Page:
5.0 out of 5 stars Fascinating Revisionist History June 18, 2001
By A Customer
Format:Hardcover|Verified Purchase
This is the only biography of Grant I've read, so my rating is not based on any comparison of it with other books. On its own terms it succeeds quite well. Grant's entire life including his Civil War years and his presidency are linked together through the thread of his character and personality. The book offers a fascinating revisionist critique of the his presidency. Grant fought for the rights of African Americans and Native Americans at a time when the country showed little interest in them. Grant had both the courts and public opinion against him, yet his courageous efforts proved him to be far ahead of his time. After Grant left office, African Americans would be denied civil and voting rights for about 90 years. The scandals of administration were bad, but they conceal the greatness of the man and what he achieved. Historians have generally ranked Grant last or near last in rankings of presidents. But especially when you compare Grant to Johnson, for whom Grant served as General-in-Chief for the period in between the Civil War and his election as president, the ranking is ludicrous, as is obvious from Smith's book. Johnson was a disastrous president, yet the former is always ranked higher than Grant! Some of the reviews seem to have missed this point. The biography is not meant to be the comprehensive word on Grant's drinking or his family life. It is an immensely readable general biography, with an implicit argument underpinning the narrative that Grant was much better than he has been betrayed by historians. And that is what makes it a remarkable book.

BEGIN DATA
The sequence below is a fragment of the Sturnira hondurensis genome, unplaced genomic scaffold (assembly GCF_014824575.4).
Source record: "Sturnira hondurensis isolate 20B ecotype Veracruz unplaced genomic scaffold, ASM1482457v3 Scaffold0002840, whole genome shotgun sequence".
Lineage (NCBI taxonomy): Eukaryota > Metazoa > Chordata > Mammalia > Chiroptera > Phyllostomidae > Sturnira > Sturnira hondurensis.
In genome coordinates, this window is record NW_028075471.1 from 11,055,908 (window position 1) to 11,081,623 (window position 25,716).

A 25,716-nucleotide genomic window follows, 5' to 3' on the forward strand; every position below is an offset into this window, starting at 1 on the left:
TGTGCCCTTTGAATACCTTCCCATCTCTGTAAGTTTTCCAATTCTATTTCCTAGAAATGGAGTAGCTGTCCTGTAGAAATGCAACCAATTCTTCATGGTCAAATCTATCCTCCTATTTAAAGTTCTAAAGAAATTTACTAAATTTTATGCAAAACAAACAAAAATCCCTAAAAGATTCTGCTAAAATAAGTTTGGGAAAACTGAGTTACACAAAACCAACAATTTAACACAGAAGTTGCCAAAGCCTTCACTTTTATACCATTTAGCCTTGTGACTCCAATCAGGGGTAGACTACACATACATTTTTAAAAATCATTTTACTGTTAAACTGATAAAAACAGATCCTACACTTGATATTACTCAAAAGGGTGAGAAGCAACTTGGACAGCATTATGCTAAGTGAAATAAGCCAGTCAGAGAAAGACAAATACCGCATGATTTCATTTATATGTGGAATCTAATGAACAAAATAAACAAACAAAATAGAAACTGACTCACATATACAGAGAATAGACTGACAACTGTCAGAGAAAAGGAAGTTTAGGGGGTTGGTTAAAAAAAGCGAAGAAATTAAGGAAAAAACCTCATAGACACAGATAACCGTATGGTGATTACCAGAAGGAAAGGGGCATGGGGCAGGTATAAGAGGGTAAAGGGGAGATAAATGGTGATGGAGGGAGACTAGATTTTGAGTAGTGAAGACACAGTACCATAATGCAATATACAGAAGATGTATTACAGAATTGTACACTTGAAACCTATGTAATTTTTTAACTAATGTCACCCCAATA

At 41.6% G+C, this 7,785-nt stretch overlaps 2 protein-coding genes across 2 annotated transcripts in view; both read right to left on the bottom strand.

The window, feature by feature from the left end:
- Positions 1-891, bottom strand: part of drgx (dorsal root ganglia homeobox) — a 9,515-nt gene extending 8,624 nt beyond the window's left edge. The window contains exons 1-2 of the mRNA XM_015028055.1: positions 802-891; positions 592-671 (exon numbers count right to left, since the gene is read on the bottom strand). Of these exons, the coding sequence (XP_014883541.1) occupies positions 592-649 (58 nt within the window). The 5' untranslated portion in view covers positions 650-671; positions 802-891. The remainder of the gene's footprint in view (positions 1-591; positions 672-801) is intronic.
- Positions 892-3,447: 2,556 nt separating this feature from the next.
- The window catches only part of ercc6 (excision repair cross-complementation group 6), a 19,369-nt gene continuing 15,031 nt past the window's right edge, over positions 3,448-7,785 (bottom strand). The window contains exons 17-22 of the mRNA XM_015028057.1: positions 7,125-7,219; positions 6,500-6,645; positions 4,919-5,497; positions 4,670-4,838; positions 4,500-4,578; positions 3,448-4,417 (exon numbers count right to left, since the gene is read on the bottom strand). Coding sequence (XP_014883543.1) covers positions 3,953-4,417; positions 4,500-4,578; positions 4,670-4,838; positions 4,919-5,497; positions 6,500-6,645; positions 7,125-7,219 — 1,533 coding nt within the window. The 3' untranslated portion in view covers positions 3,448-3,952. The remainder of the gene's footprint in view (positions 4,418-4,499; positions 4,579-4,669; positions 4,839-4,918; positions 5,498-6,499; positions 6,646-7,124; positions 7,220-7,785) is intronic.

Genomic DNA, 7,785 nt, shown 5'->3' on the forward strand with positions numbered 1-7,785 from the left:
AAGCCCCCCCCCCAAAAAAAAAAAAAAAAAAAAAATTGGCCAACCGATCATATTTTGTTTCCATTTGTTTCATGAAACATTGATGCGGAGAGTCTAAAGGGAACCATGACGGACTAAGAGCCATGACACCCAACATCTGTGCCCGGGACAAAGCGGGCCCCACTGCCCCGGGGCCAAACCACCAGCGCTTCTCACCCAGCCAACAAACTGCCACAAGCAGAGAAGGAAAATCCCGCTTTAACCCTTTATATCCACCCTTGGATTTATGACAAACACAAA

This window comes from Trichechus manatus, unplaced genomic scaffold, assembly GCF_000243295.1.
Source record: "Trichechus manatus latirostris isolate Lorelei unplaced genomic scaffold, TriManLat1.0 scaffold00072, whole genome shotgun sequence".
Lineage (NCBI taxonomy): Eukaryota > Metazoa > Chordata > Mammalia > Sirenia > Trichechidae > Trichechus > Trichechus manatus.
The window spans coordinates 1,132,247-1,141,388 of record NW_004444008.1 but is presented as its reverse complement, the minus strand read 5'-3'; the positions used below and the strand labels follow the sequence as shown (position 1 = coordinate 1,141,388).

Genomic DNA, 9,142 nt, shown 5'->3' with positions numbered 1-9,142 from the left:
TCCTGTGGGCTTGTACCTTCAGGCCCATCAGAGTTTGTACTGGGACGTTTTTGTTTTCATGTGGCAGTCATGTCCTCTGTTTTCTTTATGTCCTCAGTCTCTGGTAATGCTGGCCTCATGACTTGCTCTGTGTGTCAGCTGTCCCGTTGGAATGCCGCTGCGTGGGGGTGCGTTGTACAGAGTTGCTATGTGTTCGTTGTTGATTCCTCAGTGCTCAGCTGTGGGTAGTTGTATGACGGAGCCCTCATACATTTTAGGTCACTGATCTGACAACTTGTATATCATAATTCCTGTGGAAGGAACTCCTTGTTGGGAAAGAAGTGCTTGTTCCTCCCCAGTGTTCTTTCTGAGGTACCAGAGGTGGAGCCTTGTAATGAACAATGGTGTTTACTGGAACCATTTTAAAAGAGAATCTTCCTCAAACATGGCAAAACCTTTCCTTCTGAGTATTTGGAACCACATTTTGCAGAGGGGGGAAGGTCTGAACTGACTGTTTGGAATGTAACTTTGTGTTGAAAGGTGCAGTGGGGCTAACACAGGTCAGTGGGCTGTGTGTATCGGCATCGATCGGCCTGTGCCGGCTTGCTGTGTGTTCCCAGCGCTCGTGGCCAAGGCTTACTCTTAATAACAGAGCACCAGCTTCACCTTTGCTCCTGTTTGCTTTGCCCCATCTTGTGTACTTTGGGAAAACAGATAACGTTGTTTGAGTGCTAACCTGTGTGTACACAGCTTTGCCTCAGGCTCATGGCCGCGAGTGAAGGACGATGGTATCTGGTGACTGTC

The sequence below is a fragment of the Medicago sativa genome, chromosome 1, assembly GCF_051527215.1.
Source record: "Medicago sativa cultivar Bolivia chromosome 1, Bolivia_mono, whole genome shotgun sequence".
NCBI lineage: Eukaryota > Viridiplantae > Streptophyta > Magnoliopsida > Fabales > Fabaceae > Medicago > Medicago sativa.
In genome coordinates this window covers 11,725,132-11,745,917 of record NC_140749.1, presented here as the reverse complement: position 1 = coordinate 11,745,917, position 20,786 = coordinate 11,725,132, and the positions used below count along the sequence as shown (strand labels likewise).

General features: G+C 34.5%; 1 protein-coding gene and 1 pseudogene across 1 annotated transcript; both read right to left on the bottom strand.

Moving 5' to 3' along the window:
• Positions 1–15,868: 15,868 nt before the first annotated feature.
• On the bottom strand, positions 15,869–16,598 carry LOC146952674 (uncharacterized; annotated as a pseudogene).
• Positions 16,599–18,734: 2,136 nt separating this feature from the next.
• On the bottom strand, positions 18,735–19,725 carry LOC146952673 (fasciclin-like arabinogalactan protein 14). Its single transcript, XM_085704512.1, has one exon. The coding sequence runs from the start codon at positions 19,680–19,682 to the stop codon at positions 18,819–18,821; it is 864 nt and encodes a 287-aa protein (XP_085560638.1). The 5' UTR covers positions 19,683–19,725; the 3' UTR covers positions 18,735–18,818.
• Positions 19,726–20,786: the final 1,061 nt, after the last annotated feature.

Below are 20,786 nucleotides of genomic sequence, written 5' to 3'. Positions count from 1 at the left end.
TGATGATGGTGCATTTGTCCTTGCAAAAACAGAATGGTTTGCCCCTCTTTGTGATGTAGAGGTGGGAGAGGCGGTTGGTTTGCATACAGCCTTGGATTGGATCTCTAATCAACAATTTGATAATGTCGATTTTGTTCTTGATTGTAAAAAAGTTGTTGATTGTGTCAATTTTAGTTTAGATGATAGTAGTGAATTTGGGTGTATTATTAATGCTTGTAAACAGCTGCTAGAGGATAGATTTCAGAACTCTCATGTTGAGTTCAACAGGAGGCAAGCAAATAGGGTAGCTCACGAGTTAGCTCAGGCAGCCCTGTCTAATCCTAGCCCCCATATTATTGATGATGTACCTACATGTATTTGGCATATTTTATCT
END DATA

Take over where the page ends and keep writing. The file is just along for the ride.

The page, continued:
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64 of 69 people found the following review helpful
5.0 out of 5 stars The new standard for Biographies October 27, 2004
Format:Paperback
Jean Edward Smith has written, in my opinion, the best biography set within the Civil War era. Grant's life reads as a lucid novel as we travel through the peaks and valleys of his life. His life was truly amazing!

- Before the Civil War Grant actually chopped firewood in order to make enough money to help feed his family (can you ever imagine a current president actually doing such labor in order to make a living?)

- He was a master warrior who didn't like to hunt, or the sight of blood.

- He may have been the unluckiest man alive when it came to business enterproses.